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Tuesday, March 2 • 2:30pm - 2:45pm
Talk Session 4: Exploring graduate student identity and the intersection of multiple sub-identities

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Graduate education follows an apprenticeship model, primarily aimed at preparing students for academic careers; however, the inclusion of teaching within this apprenticeship is not always clear as faculty, students, and other stakeholders do not agree on the need for instructional training. Despite the variability in training available to graduate students, over half will be graduate teaching assistants (GTAs) at some point in their education. This number increases to 91% for chemistry graduate students. This discrepancy between hiring graduate students as GTAs and inconsistent inclusion of instructional training indicates a misalignment between the needs of graduate students and the support programs offer. This discrepancy also speaks to the imbalance in graduate student professionalization that is prevalent in the lack of preparedness of new faculty to teach. To better support graduate students, we must first understand how graduate student identities develop. The foci of studies are generally placed either on teaching or research identity, but not both simultaneously. Graduate student identity also has been introduced as a lens for encompassing multiple sub-identities; however, teaching identity is not emphasized. Through the collection of interviews from 19 chemistry graduate students across two institutions and analysis via qualitative methods, this work expands upon the conceptualization of graduate student identity. Sociocultural and identity theories were employed to understand graduate student identity development. Preliminary analyses show an emerging dichotomy between newer and older graduate students and the extent to which each group develops sub-identities beyond a science identity.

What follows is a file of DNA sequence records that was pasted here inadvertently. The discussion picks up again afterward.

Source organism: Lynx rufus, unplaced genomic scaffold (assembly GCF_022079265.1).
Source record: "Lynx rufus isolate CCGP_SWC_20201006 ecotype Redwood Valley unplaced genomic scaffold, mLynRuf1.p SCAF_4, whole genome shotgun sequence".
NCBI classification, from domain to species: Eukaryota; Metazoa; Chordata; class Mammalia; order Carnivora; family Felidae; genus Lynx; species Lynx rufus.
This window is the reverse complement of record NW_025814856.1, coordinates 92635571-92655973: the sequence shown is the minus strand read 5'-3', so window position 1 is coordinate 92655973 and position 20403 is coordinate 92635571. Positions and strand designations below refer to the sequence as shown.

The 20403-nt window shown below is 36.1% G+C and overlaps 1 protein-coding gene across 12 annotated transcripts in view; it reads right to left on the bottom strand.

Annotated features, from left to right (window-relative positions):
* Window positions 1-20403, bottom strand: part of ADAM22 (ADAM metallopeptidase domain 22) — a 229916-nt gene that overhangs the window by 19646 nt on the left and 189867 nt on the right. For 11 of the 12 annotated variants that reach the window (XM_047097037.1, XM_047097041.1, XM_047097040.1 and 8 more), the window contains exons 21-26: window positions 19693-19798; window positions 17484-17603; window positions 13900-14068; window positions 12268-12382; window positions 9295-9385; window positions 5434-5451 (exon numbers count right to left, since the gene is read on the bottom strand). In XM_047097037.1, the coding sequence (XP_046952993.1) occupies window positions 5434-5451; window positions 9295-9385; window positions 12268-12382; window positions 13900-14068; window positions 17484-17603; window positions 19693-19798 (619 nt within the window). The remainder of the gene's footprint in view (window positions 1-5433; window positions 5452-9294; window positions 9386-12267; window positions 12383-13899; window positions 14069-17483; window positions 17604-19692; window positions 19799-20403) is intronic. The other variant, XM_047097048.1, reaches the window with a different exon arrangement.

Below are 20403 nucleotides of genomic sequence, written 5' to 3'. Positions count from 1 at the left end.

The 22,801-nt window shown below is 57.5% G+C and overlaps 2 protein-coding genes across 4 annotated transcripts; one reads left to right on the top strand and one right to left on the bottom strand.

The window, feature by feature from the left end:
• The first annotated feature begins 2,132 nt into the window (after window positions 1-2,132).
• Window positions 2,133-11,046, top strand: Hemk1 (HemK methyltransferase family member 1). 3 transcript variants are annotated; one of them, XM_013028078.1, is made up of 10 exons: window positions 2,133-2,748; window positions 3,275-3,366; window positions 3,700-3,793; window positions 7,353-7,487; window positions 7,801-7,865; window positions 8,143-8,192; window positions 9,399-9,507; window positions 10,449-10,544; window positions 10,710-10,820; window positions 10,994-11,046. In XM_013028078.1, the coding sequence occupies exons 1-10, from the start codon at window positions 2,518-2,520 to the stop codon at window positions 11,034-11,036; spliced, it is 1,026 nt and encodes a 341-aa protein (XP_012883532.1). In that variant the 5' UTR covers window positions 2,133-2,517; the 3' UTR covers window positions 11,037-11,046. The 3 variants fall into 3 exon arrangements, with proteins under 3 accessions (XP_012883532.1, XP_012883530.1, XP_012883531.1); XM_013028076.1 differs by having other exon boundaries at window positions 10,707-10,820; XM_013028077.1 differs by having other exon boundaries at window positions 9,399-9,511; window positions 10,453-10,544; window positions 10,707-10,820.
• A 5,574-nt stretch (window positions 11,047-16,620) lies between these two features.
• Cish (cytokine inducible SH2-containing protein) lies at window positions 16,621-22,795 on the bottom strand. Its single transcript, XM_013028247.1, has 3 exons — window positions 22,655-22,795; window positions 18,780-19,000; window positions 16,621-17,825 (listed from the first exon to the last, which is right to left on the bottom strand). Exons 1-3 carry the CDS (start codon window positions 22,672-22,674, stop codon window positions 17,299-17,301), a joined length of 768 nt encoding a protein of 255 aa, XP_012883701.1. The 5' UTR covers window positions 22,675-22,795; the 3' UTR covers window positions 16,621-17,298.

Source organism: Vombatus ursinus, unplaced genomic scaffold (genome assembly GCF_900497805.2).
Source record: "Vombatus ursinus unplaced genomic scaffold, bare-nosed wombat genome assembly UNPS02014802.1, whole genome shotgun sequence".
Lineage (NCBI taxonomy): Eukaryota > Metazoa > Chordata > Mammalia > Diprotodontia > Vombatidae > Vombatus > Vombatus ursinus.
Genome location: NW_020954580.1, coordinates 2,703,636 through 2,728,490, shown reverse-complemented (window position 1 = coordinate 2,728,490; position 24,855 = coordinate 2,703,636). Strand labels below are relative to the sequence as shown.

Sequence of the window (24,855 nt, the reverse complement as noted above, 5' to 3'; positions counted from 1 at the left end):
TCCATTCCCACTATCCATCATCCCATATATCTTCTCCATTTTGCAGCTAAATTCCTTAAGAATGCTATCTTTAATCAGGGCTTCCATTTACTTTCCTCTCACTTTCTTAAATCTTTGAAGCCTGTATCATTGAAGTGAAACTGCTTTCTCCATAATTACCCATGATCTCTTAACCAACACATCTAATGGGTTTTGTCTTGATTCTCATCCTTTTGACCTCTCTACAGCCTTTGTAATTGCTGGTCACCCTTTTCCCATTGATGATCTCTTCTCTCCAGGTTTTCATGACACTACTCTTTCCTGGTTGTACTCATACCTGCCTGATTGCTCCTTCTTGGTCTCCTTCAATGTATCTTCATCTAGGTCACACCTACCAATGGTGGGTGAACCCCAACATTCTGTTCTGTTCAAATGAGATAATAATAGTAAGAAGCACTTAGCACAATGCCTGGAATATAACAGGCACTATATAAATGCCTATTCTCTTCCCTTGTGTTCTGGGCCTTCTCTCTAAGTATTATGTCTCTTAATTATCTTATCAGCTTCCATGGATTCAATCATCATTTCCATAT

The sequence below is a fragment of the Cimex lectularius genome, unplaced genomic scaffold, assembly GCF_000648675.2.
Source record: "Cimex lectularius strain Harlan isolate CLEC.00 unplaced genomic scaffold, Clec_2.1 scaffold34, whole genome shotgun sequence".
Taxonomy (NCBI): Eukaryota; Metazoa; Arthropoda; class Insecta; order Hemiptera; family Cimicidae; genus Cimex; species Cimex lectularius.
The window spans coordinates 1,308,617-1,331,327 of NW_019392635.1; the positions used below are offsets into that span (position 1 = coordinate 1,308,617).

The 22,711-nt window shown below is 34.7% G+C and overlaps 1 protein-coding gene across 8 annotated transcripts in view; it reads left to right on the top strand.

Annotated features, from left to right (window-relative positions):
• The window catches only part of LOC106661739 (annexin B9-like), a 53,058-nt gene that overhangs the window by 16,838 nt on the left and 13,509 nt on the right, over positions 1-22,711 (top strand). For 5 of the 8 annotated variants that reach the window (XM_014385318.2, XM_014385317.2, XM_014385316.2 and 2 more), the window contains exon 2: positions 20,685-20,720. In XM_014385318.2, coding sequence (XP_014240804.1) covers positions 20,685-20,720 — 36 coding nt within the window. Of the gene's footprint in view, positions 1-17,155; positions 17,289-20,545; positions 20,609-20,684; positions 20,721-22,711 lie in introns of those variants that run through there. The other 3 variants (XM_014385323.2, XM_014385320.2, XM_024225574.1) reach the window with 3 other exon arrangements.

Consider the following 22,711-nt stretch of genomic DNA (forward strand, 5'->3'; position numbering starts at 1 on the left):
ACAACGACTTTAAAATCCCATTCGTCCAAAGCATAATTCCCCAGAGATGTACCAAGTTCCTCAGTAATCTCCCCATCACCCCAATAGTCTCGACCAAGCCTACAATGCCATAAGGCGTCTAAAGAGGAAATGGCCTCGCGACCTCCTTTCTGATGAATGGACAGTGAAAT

Speakers
avatar for Adriana Corrales

Adriana Corrales

Graduate Student Researcher, San Diego State University


Tuesday March 2, 2021 2:30pm - 2:45pm CST
Zoom